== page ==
But there are success stories – thousands of them – women who hear and understand and metabolize the good news that healing is possible. With our help, they have learned to tend the soil of their lives. They have gained tools that help them to remove the obstacles that hinder recovery and growth, tools that help them to extract the thorns that have choked out the abundant life that God offers them. By the grace of God and with our help, their lives are bearing much fruit.

Let us keep tending the soil of our clients’ lives. Although it may initially appear that our labors are in vain when a client chooses to leave without completing the program, let us trust that incremental change is happening in the soil of their lives. Perhaps one rock was removed, one thorn was extracted. Perhaps one lesson was learned, one glimmer of hope was transmitted.

As we tend to the soil of our clients’ lives, let us also tend to our own gardens. How will you nurture your soil/soul today?

Published on August 24, 2020

Monday Meditation: A Time For Everything

– Written by Rev. Tambi Swiney

“There is a time for everything,

and a season for every activity under the heavens:
a time to be born and a time to die,
a time to plant and a time to uproot,
a time to kill and a time to heal,

a time to tear down and a time to build,
a time to weep and a time to laugh,
a time to mourn and a time to dance,
a time to scatter stones and a time to gather them,
a time to embrace and a time to refrain from embracing,
a time to search and a time to give up,
a time to keep and a time to throw away,
a time to tear and a time to mend,
a time to be silent and a time to speak,

a time to love and a time to hate,

a time for war and a time for peace.” (Ecclesiastes 3:1-8)


The writer of Ecclesiastes lays out a series of dichotomies in this oft-recited passage, as if we can only do one or the other in a particular season of life. But have you found yourself living on both sides of a phrase simultaneously? For instance, have you been searching for something while also giving up something? Have you felt led to be silent about one thing but prompted to speak about another? Have you wept over one circumstance in your life while also rejoicing over another?


In this period of the pandemic, what time is it for you? What is being born in your life today? What needs to die? What have you been planting? What needs to be uprooted? Take a moment and reread the passage. Allow the Spirit of God to give you insight into this season of your life.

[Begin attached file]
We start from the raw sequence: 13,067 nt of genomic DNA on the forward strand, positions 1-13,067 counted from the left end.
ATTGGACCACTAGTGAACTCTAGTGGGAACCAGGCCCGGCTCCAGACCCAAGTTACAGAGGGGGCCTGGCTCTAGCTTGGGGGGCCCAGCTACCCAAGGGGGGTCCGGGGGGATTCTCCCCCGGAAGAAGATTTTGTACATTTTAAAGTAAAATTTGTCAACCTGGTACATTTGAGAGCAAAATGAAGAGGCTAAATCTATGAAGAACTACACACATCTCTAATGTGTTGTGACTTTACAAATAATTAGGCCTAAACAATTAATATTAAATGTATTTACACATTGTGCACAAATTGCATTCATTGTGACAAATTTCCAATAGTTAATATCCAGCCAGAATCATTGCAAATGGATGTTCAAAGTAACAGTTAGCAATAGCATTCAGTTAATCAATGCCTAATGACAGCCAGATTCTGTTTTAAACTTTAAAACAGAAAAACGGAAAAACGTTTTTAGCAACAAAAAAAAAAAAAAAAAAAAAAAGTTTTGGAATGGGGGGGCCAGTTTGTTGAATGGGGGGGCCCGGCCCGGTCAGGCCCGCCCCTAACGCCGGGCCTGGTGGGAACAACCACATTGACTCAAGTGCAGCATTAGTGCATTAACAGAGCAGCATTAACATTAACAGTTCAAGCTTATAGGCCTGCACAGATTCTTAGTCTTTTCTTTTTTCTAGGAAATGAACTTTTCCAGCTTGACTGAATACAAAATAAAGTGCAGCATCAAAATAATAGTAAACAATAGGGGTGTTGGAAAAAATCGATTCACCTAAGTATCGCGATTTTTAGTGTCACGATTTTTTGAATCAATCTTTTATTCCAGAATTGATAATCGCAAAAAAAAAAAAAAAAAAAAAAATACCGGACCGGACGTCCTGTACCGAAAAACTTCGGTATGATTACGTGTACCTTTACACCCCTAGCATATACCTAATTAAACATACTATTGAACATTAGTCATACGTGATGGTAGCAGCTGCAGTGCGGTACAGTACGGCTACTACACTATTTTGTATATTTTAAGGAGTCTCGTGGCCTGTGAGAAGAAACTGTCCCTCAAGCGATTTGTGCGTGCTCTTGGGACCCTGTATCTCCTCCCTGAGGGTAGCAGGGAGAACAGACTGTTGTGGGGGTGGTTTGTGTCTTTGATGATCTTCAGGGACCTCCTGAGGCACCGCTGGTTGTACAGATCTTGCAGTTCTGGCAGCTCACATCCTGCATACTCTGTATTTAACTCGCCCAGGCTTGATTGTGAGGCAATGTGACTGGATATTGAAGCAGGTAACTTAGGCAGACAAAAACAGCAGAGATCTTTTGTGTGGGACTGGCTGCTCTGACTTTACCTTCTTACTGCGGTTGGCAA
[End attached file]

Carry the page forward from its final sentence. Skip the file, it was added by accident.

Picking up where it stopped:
Published on August 21, 2020

Monday Meditation: Devotion vs. Doing

– Written by Rev. Tambi Swiney

“Now as they went on their way, Jesus entered a village. And a woman named Martha welcomed Jesus into her house. And she had a sister called Mary, who sat at the Lord’s feet and listened to his teaching. But Martha was distracted with much serving. And Martha went up to Jesus and said, ‘Lord, do you not care that my sister has left me to serve alone? Tell her then to help me.’ But the Lord answered her, ‘Martha, Martha, you are anxious and troubled about many things, but one thing is necessary. Mary has chosen the good portion, which will not be taken away from her.’” (Luke 10:38-42)

This brief passage of Scripture speaks volumes about family dynamics. Did you notice how Martha, in her frustration, attempted to triangulate Jesus to resolve her conflict with her sister? I suspect that this was not the first time that Martha had been aggravated with her sister. I also suspect this was not the first time Mary that was oblivious to her sister’s exasperation.

Unfortunately, this passage has frequently been used to pit women against women – elevating those who worship over those who work, contrasting devotion with doing. Jesus certainly did not disapprove of serving others; he told his disciples that he came not to be served but to serve. Jesus and his disciples depended upon the willingness of others – particularly women – to serve them, feed them, shelter them, and support them financially. To follow Jesus meant – and still means – to embrace a life of service.

Jesus was not condemning serving when he responded to Martha’s request for intervention. So what did he mean when he declared that Mary had “chosen the good portion”? Neither sister was aware that Jesus’ days were numbered, but Jesus knew his time with his friends was limited. Mary seized the moment to sit in the presence of her Lord, to listen and to learn with intentionality. Is that the one necessary thing – to recognize in a given moment what is most important?

Every day we are called upon to make choices regarding where we will focus our attention. Situations that appear to require urgent attention often crowd out the interactions that are truly important. When we are anxious and troubled about many things, our ability to discern what is most important is impaired.

Perhaps sitting at Jesus’ feet is the antidote to our anxiety. In drawing near to Jesus, we gain perspective on what is truly important. Carving out time to be still, meditate, and pray can help us draw near to Jesus. But we can also pray as we serve, remembering that God is with us, within us. Throughout the day, we can seek the Spirit’s guidance to recognize the one thing that is necessary in a given moment. With God’s help, may we choose the good portion.

Published on August 3, 2020

One Day At A Time

Throughout the COVID-19 pandemic, we’ve all been pushed to the end of our ropes. So much of the news media has focused on the detriment COVID-19 has been to the recovery community. Don’t get me wrong, there have been – and will continue to be – devastating consequences. However, those in recovery also have an advantage that those who don’t struggle with addiction don’t.